INTERVIEW CYCLE ONE

Interview with Serge Garcia

1) Could you comment on the title? Is the work conceived as the first part of a wider cycle ? Why desolation ?

The film actually began as a music video for my friend Marc Merza and his ambient music album Desolation Tape which he recorded on a 4-track recorder in one take – Cycle One is my favorite song of that record. Marc’s music underscores the film. It veers from the conventional music video style into weird art film territory so I wanted to make sure the film references Marc’s project and his music. It’s basically what can happen when your friend asks you to shoot a music video for them and gives you a little bit of cash and creative freedom to do whatever you want.

2) Your film is built around a series of questions, asked as a voice-over. Could you comment on this construction?

I would have loved to hire Tilda Swinton to do the voice over but I couldn’t afford her so I recorded the VO at home under my duvet cover with a small digital recorder. Adding a voice over also seemed like the only approach to merge Padgett’s novel into the project.

3) The questions are mostly taken from Padgett Powell’s The Interrogative Mood, which is entirely built around questions. How does one decide to adapt such a work? How did you decide which questions to select?

One of the things I love about Padgett Powell’s novel and its idiosyncratic style is how question after question forces the reader to actively participate in the reading experience. I wanted to experiment with the same concept and somehow adapt it to screen so I wrote a few of my own non sequitur questions and selected passages straight from the book that I felt could build into a sustained tone so it would’t feel too random and work in the context of a film. It was a playful experiment that I thought would fail but it ended up working out. Once I had a fine cut ready I tracked Padgett’s contact info on google and sent him a cold email with a link to the film to see if he’d give me permission to use the work despite not having any money to offer him. I can be a little bit of a defeatist sometimes so I though he’d never answer. I thought if I got lucky he’d answer and send a cease and desist letter to keep me from making the film public or something to not bring his name and likeness down. I guess he liked what I did because he eventually responded and said that he’d be the film’s angel. Embedded in its’ all-question format are ideas and emotions that can measure the gap between our moral compass, social consciousness, libido, and existential dread – great stuff ready made for a film all packed into one if you ask me! The novel also offered a new way to break the 4th wall so I just went for it.

4) The voice-over and its questions are separate from a character who is seen on screen. Who is this character ? How did you film the actor ? Why separate the voice-over from the character?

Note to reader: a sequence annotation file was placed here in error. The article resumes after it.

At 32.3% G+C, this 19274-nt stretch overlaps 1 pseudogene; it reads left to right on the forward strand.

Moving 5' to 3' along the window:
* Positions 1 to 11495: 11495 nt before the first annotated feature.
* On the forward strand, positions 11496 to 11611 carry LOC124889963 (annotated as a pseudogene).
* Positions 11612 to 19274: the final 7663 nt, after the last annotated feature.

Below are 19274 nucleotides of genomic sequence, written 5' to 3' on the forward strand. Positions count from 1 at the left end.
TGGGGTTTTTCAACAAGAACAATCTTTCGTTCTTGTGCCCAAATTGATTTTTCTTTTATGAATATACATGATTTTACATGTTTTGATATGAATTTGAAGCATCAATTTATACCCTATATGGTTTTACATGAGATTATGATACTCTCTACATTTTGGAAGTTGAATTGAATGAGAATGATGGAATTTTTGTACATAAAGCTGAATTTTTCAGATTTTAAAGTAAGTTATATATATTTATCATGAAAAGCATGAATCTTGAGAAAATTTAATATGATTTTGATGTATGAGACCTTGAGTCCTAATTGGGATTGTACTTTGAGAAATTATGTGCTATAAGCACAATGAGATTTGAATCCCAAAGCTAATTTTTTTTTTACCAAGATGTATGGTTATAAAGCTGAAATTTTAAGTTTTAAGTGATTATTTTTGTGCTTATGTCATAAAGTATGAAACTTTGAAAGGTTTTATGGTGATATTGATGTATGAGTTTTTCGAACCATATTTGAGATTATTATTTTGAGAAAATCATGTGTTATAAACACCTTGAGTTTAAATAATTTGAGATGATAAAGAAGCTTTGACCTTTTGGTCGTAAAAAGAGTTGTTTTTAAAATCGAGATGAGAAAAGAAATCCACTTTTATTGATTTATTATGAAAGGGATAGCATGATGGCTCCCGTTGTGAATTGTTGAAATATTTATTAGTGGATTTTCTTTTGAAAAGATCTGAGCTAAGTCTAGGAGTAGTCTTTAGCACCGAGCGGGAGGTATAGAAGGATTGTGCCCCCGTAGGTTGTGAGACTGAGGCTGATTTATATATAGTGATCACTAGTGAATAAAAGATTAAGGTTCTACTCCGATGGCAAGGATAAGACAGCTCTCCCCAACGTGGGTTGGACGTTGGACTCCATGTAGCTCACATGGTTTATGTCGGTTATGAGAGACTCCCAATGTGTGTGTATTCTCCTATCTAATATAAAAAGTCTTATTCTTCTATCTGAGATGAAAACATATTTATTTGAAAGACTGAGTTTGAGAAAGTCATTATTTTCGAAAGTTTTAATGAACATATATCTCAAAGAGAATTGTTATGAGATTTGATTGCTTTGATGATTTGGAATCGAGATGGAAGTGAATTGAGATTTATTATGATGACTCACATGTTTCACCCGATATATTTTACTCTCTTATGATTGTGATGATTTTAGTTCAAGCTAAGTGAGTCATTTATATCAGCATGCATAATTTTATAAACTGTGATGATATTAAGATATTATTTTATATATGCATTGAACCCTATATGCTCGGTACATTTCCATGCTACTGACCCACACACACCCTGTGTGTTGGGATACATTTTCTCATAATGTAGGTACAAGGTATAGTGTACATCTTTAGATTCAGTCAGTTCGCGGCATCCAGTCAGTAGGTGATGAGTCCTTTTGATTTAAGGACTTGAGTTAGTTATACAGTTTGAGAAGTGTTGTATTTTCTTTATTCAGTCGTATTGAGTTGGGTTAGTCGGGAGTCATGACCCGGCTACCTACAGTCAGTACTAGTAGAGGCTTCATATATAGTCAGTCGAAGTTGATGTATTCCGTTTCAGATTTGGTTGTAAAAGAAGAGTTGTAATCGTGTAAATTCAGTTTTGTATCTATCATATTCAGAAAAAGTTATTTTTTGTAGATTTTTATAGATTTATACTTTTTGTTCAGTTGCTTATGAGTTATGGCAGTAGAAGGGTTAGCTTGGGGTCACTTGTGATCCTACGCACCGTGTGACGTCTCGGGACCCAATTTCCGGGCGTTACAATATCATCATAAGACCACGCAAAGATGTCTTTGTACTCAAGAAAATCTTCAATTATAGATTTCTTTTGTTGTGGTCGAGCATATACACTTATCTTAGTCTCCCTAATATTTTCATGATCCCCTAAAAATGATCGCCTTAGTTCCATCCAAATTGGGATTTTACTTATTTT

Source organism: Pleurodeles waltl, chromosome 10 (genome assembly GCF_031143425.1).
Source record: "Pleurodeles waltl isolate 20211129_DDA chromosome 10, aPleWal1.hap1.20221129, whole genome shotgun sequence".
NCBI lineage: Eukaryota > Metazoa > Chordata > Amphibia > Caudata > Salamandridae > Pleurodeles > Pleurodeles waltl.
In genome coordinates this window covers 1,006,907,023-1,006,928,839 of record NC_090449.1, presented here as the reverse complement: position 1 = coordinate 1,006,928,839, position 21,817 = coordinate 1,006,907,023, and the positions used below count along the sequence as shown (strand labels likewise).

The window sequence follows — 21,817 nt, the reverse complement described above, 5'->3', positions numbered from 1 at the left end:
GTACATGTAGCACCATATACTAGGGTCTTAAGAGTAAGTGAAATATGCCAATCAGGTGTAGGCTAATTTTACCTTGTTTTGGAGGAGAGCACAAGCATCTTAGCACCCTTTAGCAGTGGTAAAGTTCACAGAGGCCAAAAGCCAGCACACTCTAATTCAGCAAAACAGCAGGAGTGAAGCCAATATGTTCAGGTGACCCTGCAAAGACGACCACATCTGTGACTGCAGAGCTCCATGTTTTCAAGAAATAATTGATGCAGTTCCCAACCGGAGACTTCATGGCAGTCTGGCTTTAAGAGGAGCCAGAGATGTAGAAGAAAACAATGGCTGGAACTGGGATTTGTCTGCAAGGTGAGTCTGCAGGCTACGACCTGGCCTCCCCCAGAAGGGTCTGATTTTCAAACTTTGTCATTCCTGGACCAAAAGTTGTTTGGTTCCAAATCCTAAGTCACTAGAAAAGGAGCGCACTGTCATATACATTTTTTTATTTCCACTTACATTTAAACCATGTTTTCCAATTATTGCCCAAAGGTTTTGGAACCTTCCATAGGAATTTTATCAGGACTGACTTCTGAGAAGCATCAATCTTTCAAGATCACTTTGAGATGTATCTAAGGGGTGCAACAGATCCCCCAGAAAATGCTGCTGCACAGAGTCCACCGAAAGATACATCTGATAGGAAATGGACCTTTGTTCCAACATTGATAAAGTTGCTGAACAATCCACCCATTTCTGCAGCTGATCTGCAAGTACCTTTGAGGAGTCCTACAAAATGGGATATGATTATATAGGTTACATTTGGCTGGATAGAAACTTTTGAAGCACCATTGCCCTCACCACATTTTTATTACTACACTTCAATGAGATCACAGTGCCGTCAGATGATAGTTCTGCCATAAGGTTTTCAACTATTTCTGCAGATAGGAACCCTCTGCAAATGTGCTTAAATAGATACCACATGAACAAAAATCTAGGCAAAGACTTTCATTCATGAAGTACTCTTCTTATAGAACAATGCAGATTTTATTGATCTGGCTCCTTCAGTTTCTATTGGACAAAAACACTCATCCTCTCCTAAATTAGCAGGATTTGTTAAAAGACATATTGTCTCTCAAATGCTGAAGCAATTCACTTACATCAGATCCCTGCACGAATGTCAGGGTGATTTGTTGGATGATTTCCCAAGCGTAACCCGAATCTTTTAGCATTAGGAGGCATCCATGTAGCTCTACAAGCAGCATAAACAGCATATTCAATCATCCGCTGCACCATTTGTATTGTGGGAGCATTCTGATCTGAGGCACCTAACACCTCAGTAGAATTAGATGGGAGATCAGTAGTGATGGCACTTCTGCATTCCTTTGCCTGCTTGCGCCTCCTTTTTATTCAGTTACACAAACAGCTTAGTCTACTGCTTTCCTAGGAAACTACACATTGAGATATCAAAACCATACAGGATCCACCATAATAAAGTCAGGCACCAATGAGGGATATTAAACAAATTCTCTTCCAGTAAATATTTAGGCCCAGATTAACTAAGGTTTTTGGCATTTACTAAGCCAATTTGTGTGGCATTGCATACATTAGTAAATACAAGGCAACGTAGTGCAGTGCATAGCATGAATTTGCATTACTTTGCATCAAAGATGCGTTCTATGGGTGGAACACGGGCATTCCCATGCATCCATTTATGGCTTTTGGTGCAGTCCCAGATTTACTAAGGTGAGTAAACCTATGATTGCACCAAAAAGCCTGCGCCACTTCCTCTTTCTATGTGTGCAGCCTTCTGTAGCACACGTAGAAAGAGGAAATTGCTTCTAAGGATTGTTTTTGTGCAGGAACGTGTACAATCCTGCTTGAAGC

I suppose I could have had the character in the film ask the questions and break the 4th wall but I think that would have felt too cliche for me. The separation between voice over and the character allows the audience to enter the world in the film in a unique way that also leaves space for them to listen, see, and hopefully to reflect upon themselves as film progresses and the questions pile up. The character on screen is left ambiguous so the audience can make up their mind about who they are- that might seem like a cop-out but that’s kind of the point. The imagery in the film is also a little wink to the queer subtext and my interest in challenging narrative tropes that perpetuate normative gender roles and sexuality. The character is played by my friend Rufus Backman Ossandón aka Butcherqueen and they’re a performance artist from Sweden and work with similar themes within the context of their drag alter ego. The idea behind the scenes was to place Rufus’ character in banal moments to capture the rhythms of everyday life in a way that plays with the passage of time. Simon Köcher was in charge of the cinematography and our approach was to basically film it like a documentary. We were meticulous about composition and creating space for movement in the frame but everything else was done to make it feel like a documentary. I took inspiration from the photography of Nan Goldin, Chantal Akerman’s Jeanne Dielman, 23, quai du Commerce, 1080 Bruxelles, and Agnes Varda’s Vagabond. They are some of my favorite artists.

5) The film culminates in a shot during which, for the first time, music is heard and the camera moves. Could you comment on this choice?

Music is heard through out the film- it gently comes in during the first scene. It’s Marc Merza’s song Cycle One. The 180 degree pan in the last scene is Simon cleverly combining two shots that I had on our shotlist into one. That was the last and most difficult shot for us and I credit him for pulling it off. We were at the tail end of the last roll (we only had two rolls of Vision3 500T/5219 35mm film) and only had one take to film each scene. I think we rehearsed the blocking and camera movement for a little more than an hour- basically as much as we could considering we were quickly losing light at the point of the day. Once Rufus, Simon, and I felt comfortable we just went for it. It was hectic and nerve-racking but it worked out. The camera movement wasn’t planned, in fact I wanted every shot to be a static long take but the pan gives the film a really nice anti-climactic ending.

Interview by Nathan Letoré